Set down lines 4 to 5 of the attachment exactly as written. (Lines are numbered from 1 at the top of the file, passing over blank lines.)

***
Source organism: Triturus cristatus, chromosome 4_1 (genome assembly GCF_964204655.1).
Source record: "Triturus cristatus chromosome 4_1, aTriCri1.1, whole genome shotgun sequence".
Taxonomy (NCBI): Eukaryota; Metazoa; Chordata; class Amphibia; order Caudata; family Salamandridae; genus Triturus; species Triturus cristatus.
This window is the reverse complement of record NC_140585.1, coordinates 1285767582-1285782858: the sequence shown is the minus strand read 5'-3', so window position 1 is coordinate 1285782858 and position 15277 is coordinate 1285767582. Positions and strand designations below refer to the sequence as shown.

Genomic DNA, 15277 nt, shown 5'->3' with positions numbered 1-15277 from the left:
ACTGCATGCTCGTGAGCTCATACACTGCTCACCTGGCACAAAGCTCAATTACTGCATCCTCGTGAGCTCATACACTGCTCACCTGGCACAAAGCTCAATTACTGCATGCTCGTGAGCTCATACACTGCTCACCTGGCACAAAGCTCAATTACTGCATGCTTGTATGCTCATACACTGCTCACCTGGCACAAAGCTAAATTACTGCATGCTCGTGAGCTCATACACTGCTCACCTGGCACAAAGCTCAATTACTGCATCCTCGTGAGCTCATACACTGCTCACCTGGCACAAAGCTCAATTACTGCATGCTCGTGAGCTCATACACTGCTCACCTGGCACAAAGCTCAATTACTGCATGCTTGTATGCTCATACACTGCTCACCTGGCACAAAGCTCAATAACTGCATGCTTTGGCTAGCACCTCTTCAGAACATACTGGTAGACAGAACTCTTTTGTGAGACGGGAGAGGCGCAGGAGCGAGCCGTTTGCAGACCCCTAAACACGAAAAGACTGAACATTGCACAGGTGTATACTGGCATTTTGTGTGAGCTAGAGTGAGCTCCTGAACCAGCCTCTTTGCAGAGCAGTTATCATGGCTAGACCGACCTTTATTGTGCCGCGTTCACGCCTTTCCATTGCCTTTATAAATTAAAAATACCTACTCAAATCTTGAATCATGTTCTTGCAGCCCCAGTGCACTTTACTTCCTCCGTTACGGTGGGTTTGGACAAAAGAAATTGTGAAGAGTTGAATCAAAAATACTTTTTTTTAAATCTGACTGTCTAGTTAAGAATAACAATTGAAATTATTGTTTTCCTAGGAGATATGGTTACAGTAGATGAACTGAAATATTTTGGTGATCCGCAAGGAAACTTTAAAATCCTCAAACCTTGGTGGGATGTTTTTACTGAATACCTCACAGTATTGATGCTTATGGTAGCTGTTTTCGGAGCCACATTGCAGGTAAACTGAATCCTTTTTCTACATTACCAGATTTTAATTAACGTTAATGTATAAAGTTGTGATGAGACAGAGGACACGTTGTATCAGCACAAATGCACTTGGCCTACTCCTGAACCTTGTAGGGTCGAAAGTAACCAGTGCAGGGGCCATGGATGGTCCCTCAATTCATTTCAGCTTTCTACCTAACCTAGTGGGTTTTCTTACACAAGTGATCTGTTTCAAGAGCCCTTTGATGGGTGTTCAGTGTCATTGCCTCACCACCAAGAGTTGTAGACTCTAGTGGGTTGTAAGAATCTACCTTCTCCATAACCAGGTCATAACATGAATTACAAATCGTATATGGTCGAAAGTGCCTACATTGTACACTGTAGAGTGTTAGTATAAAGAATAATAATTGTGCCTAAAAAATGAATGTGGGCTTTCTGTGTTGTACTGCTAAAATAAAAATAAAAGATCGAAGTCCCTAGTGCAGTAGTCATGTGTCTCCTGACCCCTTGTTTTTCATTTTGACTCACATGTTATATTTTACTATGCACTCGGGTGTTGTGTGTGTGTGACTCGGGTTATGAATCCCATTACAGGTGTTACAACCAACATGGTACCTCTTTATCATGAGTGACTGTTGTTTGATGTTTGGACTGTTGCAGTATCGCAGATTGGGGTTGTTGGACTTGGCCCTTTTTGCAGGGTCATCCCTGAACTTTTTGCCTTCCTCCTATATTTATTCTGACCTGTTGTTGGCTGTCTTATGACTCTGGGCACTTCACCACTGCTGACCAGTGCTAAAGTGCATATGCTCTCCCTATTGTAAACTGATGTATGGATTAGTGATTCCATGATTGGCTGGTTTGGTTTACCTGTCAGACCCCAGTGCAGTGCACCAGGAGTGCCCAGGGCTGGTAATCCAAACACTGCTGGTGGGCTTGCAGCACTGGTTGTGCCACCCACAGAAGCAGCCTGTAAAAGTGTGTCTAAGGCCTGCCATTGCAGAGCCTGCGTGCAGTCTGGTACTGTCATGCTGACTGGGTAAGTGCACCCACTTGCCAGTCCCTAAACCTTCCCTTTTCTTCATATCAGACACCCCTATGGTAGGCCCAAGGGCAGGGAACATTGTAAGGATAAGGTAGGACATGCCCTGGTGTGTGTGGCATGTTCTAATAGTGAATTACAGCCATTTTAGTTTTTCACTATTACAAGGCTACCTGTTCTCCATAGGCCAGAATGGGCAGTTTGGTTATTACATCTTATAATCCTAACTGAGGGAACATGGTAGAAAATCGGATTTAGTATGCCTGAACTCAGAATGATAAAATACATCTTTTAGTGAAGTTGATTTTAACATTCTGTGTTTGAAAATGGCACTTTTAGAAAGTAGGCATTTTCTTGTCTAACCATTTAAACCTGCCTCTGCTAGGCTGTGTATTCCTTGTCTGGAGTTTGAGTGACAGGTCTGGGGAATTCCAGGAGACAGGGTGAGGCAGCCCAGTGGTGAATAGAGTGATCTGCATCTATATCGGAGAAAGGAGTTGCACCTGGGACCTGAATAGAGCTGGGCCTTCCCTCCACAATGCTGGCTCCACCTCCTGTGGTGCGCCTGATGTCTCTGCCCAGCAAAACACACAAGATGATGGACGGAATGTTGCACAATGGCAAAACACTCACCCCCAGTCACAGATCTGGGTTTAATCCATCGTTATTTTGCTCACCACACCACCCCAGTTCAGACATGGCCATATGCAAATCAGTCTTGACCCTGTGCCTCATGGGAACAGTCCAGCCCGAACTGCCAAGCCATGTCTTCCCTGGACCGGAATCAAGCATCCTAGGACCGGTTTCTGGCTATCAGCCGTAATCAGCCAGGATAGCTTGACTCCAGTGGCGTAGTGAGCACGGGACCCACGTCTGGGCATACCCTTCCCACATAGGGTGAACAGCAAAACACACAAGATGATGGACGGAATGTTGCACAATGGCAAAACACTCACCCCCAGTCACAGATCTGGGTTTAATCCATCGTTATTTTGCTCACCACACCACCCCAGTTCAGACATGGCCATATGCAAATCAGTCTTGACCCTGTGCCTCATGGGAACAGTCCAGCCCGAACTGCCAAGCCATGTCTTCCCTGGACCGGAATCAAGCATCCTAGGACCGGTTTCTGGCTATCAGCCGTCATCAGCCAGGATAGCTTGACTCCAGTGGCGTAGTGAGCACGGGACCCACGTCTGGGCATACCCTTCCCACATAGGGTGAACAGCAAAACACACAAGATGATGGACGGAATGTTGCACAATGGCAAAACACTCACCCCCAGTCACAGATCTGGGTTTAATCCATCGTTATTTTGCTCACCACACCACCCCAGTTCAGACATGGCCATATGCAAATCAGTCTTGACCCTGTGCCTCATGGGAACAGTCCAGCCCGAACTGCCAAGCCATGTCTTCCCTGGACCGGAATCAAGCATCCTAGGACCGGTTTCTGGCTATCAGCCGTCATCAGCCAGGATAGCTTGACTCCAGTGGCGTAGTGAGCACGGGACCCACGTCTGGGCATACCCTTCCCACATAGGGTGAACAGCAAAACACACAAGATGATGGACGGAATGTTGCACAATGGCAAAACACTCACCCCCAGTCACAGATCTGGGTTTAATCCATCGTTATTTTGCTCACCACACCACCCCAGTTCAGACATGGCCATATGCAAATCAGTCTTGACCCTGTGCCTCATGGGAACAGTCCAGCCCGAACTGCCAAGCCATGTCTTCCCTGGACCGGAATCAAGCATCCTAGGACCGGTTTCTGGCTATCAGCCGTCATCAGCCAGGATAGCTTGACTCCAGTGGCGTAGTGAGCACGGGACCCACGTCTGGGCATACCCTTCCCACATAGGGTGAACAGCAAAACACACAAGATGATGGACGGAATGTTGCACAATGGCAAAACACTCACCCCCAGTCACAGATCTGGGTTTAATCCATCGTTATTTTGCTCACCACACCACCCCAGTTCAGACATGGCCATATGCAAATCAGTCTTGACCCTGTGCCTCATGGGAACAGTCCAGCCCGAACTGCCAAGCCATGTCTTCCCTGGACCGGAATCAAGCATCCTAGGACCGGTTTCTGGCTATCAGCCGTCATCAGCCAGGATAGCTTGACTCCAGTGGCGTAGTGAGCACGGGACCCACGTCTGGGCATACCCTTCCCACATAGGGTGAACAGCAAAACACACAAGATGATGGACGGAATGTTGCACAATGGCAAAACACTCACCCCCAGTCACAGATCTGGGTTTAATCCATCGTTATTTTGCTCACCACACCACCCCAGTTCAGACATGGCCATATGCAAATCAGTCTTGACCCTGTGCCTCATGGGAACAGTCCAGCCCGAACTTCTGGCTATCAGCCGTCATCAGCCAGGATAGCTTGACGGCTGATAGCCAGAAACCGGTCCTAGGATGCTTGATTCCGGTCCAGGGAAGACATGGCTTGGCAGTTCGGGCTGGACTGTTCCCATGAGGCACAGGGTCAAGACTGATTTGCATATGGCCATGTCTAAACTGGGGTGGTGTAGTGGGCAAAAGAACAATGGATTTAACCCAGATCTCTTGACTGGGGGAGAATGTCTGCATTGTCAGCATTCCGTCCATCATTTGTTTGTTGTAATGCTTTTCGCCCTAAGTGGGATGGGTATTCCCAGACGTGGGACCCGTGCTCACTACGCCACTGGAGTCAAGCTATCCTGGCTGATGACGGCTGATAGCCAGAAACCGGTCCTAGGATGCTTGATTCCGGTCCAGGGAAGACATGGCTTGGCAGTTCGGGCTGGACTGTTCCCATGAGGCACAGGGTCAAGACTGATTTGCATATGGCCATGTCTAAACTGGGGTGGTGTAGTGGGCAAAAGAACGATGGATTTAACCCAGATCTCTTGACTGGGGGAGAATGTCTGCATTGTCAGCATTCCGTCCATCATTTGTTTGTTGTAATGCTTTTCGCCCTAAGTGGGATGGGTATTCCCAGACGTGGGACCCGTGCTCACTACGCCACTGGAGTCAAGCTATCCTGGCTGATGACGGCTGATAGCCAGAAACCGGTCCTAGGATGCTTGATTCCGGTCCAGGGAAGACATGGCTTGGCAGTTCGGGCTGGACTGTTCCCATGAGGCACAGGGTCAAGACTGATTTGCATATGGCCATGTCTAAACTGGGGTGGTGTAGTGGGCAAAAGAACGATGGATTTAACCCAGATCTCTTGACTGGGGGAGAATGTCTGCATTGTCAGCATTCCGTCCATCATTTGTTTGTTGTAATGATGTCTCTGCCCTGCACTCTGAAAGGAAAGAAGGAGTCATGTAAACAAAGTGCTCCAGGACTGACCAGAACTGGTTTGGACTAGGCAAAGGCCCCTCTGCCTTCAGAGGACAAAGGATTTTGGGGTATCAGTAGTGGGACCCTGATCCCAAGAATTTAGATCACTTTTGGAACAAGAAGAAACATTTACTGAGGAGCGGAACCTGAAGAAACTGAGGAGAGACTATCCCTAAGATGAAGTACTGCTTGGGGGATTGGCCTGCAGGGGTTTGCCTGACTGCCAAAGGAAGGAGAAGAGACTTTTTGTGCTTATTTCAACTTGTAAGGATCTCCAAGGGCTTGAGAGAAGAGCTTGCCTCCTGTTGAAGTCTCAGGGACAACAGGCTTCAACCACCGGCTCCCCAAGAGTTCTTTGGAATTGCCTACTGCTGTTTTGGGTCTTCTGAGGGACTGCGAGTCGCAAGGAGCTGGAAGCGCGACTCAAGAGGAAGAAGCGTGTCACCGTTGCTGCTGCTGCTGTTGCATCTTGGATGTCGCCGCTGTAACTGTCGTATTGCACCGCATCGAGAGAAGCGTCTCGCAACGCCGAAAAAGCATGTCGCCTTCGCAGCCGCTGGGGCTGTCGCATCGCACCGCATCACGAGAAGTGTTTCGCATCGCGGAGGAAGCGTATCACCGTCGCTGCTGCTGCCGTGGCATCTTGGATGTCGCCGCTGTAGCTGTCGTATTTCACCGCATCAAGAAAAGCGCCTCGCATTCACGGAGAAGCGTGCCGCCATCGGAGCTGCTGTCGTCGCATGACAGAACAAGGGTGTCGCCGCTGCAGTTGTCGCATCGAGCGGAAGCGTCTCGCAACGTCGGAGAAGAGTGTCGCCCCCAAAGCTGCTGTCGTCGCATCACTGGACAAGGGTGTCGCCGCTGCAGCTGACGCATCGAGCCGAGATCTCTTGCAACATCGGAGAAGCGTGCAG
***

This window is the reverse complement of record NC_140585.1, coordinates 1285767582-1285782858: the sequence shown is the minus strand read 5'-3', so window position 1 is coordinate 1285782858 and position 15277 is coordinate 1285767582. Positions and strand designations below refer to the sequence as shown.

Genomic DNA, 15277 nt, shown 5'->3' with positions numbered 1-15277 from the left: